I see your point. What we also see though is that in some cases
publishing strategies are still partially driven by specific editorial
processes. For example, as John Wilbanks argues in a recent post
published on http://seedmagazine.com/content/article/on_science_publishing
the distribution of scientific content is still strongly tied to
traditional processes even though it has obviously changed because of
what you call cyber-aura.
Publishers and the evaluation / editorial processes they set up and
organize are still an important component in selecting, packaging and
distributing scientific content. So, again, we see that some elements
from the traditional author/publisher relation are still alive and
they still profoundly affect the distribution of scientific knowledge.
Is this a value to save in the future? What will be the role of
publishers in the future? Will there be a new configuration where
horizontal processes (with no aura) cross vertical processes backed by
some sort of authorities?
I guess this is our big question mark with FakePress!
On Tue, Feb 15, 2011 at 9:34 AM, Avi Rosen <firstname.lastname@example.org> wrote:
> Hi Luca & yasminers.
> " in (an auratic?) specific time and space"...
> When time-space is no longer experienced in Euclidian manner, the gap
> between traditional publishing and individual content distribution vanishes,
> as content rolls past the PC, tablet, or cellular display according to our
> individual preferences and surfing history.
> At the turn of the twentieth century Paul Valery predicted: "Just as water,
> gas, and electricity are brought into our houses from far off to satisfy our
> need in response to a minimal effort, so we shall be supplied with visual or
> auditory images, which will appear and disappear at a simple movement of the
> hand, hardly more than a sign."
> This fact led to a dramatic turning-point of the disappearance of the
> traditional author/publisher, and the birth of the cyber-aura witnessed by
> the cyber-flâneur (surfer). The meaning of individual cyber publishing and
> its cyber-aura according to traditional iconological and iconographical
> tools turned irrelevant. It is now valued according to a system of fuzzy
> logic, dealing with the concept of partial truth with values ranging between
> "completely true" and "completely false".
> -----Original Message-----
> From: email@example.com
> [mailto:firstname.lastname@example.org] On Behalf Of Luca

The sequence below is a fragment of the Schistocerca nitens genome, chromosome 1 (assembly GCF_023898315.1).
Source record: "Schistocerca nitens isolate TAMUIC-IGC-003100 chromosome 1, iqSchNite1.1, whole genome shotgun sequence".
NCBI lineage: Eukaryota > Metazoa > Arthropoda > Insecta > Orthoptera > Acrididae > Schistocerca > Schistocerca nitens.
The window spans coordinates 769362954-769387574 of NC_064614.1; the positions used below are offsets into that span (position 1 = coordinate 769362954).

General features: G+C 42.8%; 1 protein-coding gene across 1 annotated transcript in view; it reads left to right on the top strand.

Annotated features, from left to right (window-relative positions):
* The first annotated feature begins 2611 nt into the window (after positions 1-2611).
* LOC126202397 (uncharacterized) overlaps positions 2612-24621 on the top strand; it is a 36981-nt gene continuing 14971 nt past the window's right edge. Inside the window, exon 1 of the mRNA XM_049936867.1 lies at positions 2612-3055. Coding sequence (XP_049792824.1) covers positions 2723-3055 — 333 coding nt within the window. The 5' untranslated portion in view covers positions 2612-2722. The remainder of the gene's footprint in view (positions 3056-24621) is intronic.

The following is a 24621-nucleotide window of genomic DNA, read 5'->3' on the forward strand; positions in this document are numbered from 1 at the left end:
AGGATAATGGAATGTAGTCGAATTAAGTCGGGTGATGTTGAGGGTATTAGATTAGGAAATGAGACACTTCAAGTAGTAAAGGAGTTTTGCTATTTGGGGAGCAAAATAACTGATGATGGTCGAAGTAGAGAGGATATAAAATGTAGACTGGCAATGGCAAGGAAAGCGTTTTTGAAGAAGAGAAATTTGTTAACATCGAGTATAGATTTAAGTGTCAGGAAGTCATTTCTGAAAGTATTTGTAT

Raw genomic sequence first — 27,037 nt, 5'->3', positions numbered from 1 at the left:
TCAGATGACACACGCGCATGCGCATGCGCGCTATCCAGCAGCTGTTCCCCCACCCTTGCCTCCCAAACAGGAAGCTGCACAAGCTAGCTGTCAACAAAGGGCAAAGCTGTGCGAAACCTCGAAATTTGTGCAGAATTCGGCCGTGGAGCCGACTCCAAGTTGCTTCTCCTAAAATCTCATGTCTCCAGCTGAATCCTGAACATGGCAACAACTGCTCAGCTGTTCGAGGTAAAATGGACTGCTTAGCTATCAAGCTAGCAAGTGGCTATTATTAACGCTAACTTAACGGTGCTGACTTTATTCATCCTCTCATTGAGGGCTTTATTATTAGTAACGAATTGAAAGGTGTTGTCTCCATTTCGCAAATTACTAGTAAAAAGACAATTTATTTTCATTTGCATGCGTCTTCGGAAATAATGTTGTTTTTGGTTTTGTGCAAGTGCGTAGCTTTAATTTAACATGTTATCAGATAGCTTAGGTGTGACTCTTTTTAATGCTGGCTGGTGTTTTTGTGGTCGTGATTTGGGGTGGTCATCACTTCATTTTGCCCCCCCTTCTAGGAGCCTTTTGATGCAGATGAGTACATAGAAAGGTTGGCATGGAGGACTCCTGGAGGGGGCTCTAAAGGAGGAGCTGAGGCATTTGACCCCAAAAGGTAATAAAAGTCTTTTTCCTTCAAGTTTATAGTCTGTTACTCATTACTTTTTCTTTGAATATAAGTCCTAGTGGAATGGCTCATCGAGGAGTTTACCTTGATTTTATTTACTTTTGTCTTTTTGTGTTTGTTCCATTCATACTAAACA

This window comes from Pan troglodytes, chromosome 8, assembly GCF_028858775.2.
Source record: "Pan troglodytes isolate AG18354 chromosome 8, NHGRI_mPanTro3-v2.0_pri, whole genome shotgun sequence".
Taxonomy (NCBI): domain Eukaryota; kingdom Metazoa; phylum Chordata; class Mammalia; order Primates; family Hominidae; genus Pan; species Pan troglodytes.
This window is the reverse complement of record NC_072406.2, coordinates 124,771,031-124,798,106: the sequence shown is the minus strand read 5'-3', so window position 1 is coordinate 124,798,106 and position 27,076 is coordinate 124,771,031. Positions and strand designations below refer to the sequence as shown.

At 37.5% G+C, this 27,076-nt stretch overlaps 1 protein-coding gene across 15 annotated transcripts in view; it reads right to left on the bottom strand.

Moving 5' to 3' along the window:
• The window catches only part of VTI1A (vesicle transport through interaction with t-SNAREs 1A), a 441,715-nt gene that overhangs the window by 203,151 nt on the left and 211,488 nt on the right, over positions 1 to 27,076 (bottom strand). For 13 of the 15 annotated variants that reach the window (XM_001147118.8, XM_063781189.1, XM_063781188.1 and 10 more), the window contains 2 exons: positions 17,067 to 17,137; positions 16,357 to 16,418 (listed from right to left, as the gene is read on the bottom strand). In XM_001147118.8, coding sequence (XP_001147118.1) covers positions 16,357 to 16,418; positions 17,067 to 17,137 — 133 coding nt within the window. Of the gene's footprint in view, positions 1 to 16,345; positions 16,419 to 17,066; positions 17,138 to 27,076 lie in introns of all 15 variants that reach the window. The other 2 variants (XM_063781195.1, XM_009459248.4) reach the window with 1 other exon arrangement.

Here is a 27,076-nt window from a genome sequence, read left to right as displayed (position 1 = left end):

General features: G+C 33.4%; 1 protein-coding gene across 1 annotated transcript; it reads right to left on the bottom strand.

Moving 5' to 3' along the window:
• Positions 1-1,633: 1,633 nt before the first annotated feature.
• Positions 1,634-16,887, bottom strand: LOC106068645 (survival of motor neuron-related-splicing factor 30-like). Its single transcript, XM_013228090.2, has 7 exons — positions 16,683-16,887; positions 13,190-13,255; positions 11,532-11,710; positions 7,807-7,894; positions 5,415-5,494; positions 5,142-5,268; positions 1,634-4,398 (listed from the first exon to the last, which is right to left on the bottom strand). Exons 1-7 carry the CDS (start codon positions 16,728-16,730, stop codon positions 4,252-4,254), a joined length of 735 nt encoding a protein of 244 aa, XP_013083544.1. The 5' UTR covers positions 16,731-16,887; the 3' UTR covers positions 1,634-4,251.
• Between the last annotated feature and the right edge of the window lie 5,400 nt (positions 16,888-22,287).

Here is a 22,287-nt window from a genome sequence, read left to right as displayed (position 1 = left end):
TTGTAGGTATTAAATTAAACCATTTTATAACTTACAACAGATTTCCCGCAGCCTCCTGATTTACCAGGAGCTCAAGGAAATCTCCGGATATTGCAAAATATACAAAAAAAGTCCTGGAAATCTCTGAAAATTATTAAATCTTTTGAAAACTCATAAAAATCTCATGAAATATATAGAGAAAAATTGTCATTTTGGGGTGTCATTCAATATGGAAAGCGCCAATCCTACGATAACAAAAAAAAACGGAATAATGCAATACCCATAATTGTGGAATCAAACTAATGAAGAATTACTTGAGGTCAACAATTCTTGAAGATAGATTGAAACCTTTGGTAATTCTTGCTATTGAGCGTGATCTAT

> Sent: Monday, February 14, 2011 10:42 PM
> To: YASMIN DISCUSSIONS
> Subject: Re: [Yasmin_discussions] Next Step Publishing: FakePress Statement
> hi marc and yasminers,
> well, i guess our point of view is that there are several, multiple
> competing truths at the same time (or none). traditional publishing
> processes select, package and distribute information and, in so doing,
> design specific configurations of reality. fakepress wants to somewhat
> re-articulate this approach multiplying the layers related to the publishing
> process. this process (for traditional publishers) was just fixed and
> determined in (an auratic?) specific time and space. this sort of aura
> related to the publishing processes was also an important component to shape
> the authority of the publishers.
> in some ways, it's like fakepress wants to question both this authority and
> the idea that the moment of 'printing' / 'publishing' / 'press' is frozen in
> time and space. but, at the same time, we don't want to abandon the idea and
> the role of publishers if seen in a more open way. we still think that there
> is room for cultural bodies that select, package and distribute information,
> especially in this historical moment where the quantity of information will
> keep increasing exponentially.
> fakepress looked like an oxymoron that represent our internal (and not yet
> resolved) tension.
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HOW TO SUBSCRIBE: click on the link to the list you wish to subscribe to. In the page that will appear ("info page"), enter e-mail address, name, and password in the fields found further down the page.
HOW TO UNSUBSCRIBE: on the info page, scroll all the way down and enter your e-mail address in the last field. Enter password if asked. Click on the unsubscribe button on the page that will appear ("options page").
HOW TO ENABLE / DISABLE DIGEST MODE: in the options page, find the "Set Digest Mode" option and set it to either on or off.